Recipe: Southeast Asian Canned Salmon & Rice Cakes with Sriracha Mayo

Recipes from The Kitchn

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Lately I've been looking to add more healthy seafood to my diet without breaking the bank, and while canned fish will never have the allure of a fresh filet, today's good-quality canned salmon is not the fishy, bone-studded mush you may be picturing. The boneless and skinless fish — once flaked and mixed with brown rice, cilantro, shallots and lime juice — cooks up into crisp-edged cakes that make an easy and satisfying weeknight meal, especially when topped with a dollop of Sriracha-spiked mayonnaise.

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The fresh flavors of Southeast Asia season these cakes, making them a little different from the usual mustard- and celery-studded fish cakes. In addition to cilantro, lime juice, and minced shallot, a bit of fish sauce adds depth and savoriness to the mixture. But I think it's really the Sriracha mayonnaise that takes it over the top, whether dolloped over each cake or served on the side for dipping.

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It's one of those condiments that tastes so much better than it ought to, given how simple it is to make. Mix bottled Sriracha sauce with mayonnaise. Done. Yet the subtly spicy sauce that results is so much better than plain old mayonnaise, it's difficult to not slather it onto everything. I have my friend Lydia of Apples & Onions to thank for this magic condiment; she made it for the bánh mì bridal shower she and some friends hosted for me a couple years ago, and I have found many excuses to make it since then.

And while these cakes don't take much time to mix together if you have cooked rice on hand, they hold together a little better if they are allowed to rest in the fridge. This makes them easy to assemble ahead of time — either in the morning or the night before cooking — for a quick, healthy main dish that feels fancy enough to forget it's actually budget-friendly.

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Southeast Asian Salmon & Rice Cakes with Sriracha Mayo

Makes about five 2-1/2-inch cakes (Serves 2)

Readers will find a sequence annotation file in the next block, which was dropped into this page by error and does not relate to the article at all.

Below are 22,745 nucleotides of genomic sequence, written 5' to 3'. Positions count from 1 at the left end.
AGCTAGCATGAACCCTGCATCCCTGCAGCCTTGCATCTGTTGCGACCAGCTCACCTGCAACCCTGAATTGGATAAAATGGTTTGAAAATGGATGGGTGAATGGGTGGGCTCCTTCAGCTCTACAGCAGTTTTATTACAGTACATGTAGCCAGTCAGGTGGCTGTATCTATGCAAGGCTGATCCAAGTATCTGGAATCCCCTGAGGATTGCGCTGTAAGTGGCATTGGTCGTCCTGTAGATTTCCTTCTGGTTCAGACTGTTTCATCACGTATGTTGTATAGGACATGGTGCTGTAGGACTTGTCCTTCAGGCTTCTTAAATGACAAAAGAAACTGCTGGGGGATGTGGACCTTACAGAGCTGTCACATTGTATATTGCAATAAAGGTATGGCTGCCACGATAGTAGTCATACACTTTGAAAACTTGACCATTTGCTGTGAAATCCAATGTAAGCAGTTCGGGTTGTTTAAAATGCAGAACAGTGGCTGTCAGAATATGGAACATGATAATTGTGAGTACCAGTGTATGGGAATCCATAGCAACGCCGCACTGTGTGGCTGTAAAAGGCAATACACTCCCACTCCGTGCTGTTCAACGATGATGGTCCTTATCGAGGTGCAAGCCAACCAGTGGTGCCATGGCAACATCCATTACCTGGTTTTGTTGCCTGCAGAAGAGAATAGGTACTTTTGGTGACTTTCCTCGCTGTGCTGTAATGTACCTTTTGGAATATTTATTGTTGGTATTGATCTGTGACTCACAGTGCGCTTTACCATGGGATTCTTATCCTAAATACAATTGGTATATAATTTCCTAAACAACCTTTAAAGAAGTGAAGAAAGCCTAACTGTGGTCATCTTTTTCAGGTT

2 6-ounce cans boneless skinless pink salmon
1 cup cooked short-grain brown rice
1 large egg
2 tablespoons minced fresh cilantro
1 tablespoon minced shallots
1 tablespoon lime juice
1 teaspoon fish sauce
1 tablespoon grapeseed or canola oil

For the mayonnaise:
3 tablespoons mayonnaise
3/4 teaspoon Sriracha chili sauce

Before cooking cakes, place a large cast iron or other oven-safe skillet in the oven. Preheat to 400°F.

Combine the salmon, rice, egg, cilantro, shallots, lime juice and fish sauce in a large mixing bowl and mix with a fork until thoroughly combined. Using your hands, shape and lightly squeeze the mixture into cakes about 2 1/2 inches in diameter and set aside on a plate. If you have time, cover and let rest in the refrigerator. (See note below.)

Remove the hot pan from the oven with oven mitts. Coat pan with oil and place cakes in pan. (Depending on the size of your pan, you may need to cook in batches.) Return to oven and cook 5-7 minutes, until lightly browned on one side. Flip and cook for another 5-7 minutes.

While the cakes are cooking, whisk together the mayonnaise and Sriracha in a small bowl. Dollop mayonnaise on top of cakes or serve on the side for dipping.

Additional Notes

  • Refrigerating the cakes for at least 15 minutes or up to one day before cooking will help them hold their shape better. Otherwise, just handle them more carefully as you cook them.
  • Short-grain brown rice has a sticky texture that helps hold the cakes together better than long-grain brown rice. (The cakes will still be delicious if made with long-grain brown rice, but they will fall apart a bit during cooking.)
  • You can also cook the cakes in a skillet on the stove over medium heat until browned on both sides.
  • Try cooking the cakes in coconut oil for another flavor variation.

Related: Canned Salmon: Why It Is a Better Choice Than Tuna

(Images: Anjali Prasertong)

Per serving, based on 2 servings. (% daily value)
Calories
813
Fat
36.1 g (55.5%)
Saturated
3.3 g (16.6%)
Trans
0.1 g
Carbs
74.1 g (24.7%)
Fiber
3.5 g (13.9%)
Sugars
0.6 g
Protein
45.3 g (90.7%)
Cholesterol
179.8 mg (59.9%)
Sodium
294.9 mg (12.3%)